That tiny, insignificant detail? Well, it turns out that the brightest star in the Pismis 24 cluster is actually three stars, possibly more. But don't feel bad for these stars: they're both still 100 times as massive as our Sun.
This planet is a hot Jupiter, meaning it's a massive gas giant that orbits in tight proximity to its star. That may not sound like home, but its star could double for our Sun... if you ignore its location.
The galaxy cluster at the center of this image has so much gravitational force that it warps and distorts our view of everything behind it. This photo offers a particularly dramatic example: look at that twisted galaxy on the right.
At first glance, this looks like just another star field. But almost every source of light in this image is actually one of the 190 galaxies making up the massive Perseus Cluster, one of the nearest such clusters to Earth.
If you're going to name a cluster of galaxies after the mythological character who unleashed evil on the world, this particular is a pretty good choice. It's a cacophonous, mixed-up mishmash of four older clusters, plus plenty of dark matter.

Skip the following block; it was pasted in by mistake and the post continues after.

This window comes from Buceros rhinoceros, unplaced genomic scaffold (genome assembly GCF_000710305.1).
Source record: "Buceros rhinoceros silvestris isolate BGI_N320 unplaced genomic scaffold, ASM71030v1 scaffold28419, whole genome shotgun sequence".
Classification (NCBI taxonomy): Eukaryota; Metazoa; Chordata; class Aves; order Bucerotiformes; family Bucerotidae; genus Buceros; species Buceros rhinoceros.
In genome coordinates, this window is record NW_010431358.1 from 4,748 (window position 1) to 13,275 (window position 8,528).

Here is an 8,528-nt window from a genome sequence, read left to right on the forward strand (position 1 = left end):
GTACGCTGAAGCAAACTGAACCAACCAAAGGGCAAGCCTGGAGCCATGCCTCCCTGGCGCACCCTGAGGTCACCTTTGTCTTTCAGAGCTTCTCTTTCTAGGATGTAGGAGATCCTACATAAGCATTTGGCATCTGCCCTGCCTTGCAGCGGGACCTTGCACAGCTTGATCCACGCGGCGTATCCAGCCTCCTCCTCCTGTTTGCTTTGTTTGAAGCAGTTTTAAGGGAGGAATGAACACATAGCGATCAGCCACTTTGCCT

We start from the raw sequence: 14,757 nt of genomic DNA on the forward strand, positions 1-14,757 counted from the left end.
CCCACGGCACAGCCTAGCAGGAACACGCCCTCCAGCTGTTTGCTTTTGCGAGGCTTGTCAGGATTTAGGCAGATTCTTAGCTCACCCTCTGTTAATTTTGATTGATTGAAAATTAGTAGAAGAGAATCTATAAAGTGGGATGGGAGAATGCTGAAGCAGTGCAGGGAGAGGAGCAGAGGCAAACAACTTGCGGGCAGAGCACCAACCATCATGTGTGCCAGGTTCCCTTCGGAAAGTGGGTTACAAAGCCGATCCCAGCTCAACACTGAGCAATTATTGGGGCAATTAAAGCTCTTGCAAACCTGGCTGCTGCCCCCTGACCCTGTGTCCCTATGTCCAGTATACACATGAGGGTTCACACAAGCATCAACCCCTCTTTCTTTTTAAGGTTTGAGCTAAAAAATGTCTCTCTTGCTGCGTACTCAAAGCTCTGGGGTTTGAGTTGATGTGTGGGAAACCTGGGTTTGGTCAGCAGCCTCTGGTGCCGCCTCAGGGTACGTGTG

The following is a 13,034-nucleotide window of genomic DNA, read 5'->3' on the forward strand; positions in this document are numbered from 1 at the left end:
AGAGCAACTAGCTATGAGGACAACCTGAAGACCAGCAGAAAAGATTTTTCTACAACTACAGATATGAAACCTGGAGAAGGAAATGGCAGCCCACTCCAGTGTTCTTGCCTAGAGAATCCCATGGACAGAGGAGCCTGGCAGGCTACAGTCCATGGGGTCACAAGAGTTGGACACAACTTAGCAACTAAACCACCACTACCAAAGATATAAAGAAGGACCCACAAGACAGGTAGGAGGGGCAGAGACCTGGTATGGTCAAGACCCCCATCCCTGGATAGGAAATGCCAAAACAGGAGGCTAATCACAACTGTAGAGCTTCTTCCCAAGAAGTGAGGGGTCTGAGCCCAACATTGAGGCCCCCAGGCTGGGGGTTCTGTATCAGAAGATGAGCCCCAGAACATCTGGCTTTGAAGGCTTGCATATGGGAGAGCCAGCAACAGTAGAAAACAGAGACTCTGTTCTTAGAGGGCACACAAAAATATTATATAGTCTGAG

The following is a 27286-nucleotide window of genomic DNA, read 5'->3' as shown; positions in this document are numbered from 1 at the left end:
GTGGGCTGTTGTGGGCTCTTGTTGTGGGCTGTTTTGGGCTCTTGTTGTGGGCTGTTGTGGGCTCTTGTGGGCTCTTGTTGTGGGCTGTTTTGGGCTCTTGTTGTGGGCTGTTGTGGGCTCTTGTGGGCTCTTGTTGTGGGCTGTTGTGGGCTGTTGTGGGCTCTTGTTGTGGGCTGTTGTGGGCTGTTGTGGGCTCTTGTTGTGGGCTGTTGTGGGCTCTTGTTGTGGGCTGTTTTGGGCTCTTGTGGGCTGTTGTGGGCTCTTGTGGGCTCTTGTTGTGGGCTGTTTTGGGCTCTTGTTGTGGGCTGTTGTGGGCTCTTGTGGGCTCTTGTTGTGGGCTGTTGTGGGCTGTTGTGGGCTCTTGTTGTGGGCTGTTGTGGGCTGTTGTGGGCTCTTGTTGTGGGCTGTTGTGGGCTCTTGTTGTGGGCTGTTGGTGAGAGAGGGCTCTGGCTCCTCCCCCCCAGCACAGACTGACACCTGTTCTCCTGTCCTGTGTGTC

Once you get past the Milky Way and the handful of galaxies that are right around us, these brilliant, faraway galaxies of the Virgo Cluster are the closest thing we've got to neighbors in this vast, largely empty universe.
Large groups of galaxies come together to form clusters, and those clusters are linked together by vast streams of hot gas known as filaments. These intergalactic links reach temperatures well over a million degrees and are almost completely invisible...until now.
This beauty is the spiral galaxy NGC 4911, located a third of a billion light-years away in the Coma Cluster of galaxies, one of the most tightly packed regions in the universe.